October 9, 2018
The climate movement secured a major victory today after a judge dismissed all charges against the Valve Turner activists who shut down a tar sands pipeline in northern Minnesota nearly two years ago.
The activists — who were represented by Lauren Regan of the Civil Liberties Defense Center, local counsel Tim Phillips, and Kelsey Skaggs of Climate Defense Project — were prepared to present a climate necessity defense featuring expert testimony on the dangers of climate change and the effectiveness of civil disobedience.
After the prosecution closed its case on the second day of trial, however, the judge agreed with the defense that there was insufficient evidence that the activists — Emily Johnston, Annette Klapstein, and Benjamin Joldersma — had damaged or helped to damage the pipeline, and tossed out all remaining charges.
“This victory is an important rebuke to government efforts to punish activists while letting harmful industries off the hook. At the same time, we need to keep fighting to make sure that activists’ voices and rights are respected in the courtroom, particularly for those who are less privileged,” said Kelsey Skaggs.
today’s courtroom victory follows a lengthy effort to defend the activists’ right to argue climate necessity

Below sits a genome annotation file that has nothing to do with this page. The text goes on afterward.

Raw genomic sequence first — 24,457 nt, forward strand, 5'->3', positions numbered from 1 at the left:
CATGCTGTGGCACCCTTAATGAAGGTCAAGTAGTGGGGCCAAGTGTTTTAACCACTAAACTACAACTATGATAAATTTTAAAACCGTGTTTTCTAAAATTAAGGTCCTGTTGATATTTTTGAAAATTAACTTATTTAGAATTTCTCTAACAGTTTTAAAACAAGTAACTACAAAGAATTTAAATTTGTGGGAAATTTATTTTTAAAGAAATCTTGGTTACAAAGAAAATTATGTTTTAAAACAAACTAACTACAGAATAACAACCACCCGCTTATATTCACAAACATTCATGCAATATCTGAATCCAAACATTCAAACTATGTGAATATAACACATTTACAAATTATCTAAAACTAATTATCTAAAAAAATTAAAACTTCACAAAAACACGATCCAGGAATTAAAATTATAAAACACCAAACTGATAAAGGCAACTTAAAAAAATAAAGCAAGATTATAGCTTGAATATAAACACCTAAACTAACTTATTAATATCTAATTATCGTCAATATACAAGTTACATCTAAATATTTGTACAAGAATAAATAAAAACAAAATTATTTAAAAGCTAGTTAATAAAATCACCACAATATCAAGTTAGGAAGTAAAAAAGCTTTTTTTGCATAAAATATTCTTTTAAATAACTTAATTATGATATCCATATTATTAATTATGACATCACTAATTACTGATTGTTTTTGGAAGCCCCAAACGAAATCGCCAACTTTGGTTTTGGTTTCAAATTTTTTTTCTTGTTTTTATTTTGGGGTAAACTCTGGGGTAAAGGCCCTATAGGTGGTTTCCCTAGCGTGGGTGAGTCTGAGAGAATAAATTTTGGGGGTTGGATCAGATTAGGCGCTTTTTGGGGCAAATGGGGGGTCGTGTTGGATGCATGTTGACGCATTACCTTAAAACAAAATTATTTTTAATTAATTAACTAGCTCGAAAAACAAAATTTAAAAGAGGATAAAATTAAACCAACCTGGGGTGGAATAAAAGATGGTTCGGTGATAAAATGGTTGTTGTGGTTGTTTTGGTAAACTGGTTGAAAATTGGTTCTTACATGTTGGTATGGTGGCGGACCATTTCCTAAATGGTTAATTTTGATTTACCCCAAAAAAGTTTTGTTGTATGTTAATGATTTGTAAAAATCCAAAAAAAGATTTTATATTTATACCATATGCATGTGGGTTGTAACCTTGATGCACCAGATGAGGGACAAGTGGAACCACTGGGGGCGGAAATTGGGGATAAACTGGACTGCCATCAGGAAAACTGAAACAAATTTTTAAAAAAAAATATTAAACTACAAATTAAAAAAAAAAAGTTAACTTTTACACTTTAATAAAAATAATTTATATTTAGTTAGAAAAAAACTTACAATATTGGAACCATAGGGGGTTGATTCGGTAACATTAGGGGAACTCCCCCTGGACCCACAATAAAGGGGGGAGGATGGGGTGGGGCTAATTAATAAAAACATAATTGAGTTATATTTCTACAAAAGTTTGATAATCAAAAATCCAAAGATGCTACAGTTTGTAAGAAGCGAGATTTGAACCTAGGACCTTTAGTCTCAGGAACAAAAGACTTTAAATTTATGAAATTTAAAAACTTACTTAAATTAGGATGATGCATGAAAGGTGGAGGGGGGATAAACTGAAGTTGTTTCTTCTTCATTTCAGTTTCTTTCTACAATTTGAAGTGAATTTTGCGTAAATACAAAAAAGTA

Although the defendants were disappointed that they were unable to present their case to a jury, the acquittal is a significant step forward for activists who have increasingly turned to the court system to press their demands for action on climate change.
In three cases involving Valve Turners in other states who coordinated their actions with the Minnesota activists, defendants were convicted after being denied the opportunity to present a necessity defense. In Minnesota, today’s courtroom victory follows a lengthy effort to defend the activists’ right to argue climate necessity, a battle which went all the way to the state supreme court.
Among the experts who had been slated to testify in the case were former NASA scientist James Hansen, 350.org co-founder Bill McKibben, Harvard Law professor Lawrence Lessig, and experts on political science, the history of social movements, pipeline safety, and other topics.
Climate Defense Project continues to work with climate activists across the country and to promote the climate necessity defense in various jurisdictions.